Freelance Journalist

SABAN IN MIDSEASON FORM

S

Nick Saban is one reason why I love college football. After leading Alabama to a 37-point win over Louisville (51-14) on Saturday, Saban stopped to speak with ESPN reporter Maria Taylor, who promptly asked:

What did you make of your quarterbacks?

Let the fireworks show begin.

Saban snapped, replying:

“I still like both guys. I think both guys are good players, I think both guys can help our team. Alright, so why do you continue to try and get me to say something that doesn’t respect one of them? I’m not going to, so quit asking.”

I don’t suspect Taylor, or any other reporter for that matter, will stop asking questions about the competition between Tua Tagovailoa and Jalen Hurts as long as both are still taking snaps every game.

Saban knows this, and he is using it to his advantage to fuel the competition between his QBs throughout the week and on GameDay. The truth is, Saban wants to use every resource to push two talented athletes as far as he can to maximize their performance.

Why?

This is not about Tagovailoa or Hurts, it’s about the Alabama Crimson Tide winning another national championship. To accomplish that, Saban needs a quarterback with great athleticism, leadership and confidence. Right now, neither Tagovailoa or Hurts is forcing Saban to make a decision.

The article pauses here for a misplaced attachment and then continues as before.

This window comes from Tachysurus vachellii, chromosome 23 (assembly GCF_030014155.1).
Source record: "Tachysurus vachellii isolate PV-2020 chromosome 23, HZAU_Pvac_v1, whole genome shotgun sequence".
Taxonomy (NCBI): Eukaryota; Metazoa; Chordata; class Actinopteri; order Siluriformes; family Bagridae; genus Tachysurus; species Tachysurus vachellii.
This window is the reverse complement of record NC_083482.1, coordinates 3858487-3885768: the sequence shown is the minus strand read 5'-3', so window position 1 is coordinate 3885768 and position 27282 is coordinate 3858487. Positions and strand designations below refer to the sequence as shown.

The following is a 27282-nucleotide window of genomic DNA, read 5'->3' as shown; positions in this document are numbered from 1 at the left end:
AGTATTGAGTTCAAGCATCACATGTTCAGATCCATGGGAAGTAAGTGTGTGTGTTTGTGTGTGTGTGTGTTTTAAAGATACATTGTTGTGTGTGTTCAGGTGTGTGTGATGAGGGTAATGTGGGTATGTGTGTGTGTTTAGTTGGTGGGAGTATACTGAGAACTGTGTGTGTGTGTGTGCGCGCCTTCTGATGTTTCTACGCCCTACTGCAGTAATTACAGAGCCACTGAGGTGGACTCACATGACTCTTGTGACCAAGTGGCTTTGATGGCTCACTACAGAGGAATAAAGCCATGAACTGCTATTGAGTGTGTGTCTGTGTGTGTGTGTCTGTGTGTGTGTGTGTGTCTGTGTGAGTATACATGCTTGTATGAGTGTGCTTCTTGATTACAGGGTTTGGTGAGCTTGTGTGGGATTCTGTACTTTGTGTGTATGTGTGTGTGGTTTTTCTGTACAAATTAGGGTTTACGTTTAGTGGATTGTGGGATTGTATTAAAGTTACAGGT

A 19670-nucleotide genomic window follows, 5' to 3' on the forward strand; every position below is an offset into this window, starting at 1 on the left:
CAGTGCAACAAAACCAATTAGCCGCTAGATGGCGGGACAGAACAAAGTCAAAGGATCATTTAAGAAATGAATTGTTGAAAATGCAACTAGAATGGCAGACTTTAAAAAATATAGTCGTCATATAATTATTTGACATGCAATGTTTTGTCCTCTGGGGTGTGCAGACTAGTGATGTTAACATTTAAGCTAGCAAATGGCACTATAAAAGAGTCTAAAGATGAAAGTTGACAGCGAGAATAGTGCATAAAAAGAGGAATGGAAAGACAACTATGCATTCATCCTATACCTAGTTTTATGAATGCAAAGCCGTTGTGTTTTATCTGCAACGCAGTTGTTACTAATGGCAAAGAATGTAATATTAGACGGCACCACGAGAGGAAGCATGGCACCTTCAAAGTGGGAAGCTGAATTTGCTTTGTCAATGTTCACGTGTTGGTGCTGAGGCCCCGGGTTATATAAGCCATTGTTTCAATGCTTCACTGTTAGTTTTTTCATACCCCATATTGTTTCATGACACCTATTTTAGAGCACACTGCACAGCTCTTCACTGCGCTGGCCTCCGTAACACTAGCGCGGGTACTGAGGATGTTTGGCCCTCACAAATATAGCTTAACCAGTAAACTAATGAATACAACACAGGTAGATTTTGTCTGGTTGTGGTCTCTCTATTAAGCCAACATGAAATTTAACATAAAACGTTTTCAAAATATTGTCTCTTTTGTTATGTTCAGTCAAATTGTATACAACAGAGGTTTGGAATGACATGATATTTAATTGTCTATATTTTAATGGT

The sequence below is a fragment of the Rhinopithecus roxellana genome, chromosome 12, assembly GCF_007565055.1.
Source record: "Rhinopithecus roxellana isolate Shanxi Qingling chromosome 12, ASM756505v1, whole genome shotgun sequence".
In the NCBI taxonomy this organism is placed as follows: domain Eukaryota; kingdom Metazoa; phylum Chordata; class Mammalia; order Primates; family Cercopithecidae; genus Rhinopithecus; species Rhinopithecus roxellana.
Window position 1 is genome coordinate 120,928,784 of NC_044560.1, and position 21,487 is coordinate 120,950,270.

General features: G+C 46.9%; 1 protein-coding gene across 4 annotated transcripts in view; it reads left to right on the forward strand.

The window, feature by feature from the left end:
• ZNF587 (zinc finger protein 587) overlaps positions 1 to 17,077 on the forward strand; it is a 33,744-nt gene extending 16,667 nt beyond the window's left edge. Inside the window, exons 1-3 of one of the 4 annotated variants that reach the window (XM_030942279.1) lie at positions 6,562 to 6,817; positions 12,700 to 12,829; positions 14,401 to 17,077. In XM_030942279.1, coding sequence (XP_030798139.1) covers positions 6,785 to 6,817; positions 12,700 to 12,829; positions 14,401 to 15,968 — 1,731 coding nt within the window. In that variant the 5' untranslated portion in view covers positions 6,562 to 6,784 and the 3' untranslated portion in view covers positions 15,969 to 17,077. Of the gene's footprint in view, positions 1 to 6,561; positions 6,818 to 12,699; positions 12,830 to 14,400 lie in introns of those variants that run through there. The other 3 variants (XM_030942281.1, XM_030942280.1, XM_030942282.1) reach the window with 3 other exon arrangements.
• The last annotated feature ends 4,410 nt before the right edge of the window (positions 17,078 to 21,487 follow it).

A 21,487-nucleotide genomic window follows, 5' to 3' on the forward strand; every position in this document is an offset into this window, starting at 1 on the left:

On Saturday, Tagovailoa completed 12-of-16 passes for 227 yards, two touchdowns and one running TD. Hurts completed 5-of-9 pass attempts for 70 yards. Neither have separated themselves as the obvious choice. So, Saban will use the soft early season schedule to observe and challenge his team and he will use the media pressure to do some of the heavy lifting.

While the media will focus on the behavior, the fact is this has nothing to do with Saban, or his relationship with Taylor or any other media outlet. In fact, he later apologized for the outburst.

This is what makes Saban a great coach and tactician. He pushes good athletes to greatness by stretching their physical and mental capacity, taking players beyond their comfort zone and into another strata. You can count on one hand the number of coaches — in any sport — capable of this level of leadership.

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About the author

John Strubel

Hi. My name is John Strubel. I am a storyteller. I love to write. My writing is predominantly related to my greatest passion in life: baseball. Thanks for visiting my website.

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Freelance Journalist

ABOUT AUTHOR

John Strubel

Hi. My name is John Strubel. I am a storyteller. I love to write. My writing is predominantly related to my greatest passion in life: baseball. Thanks for visiting my website.

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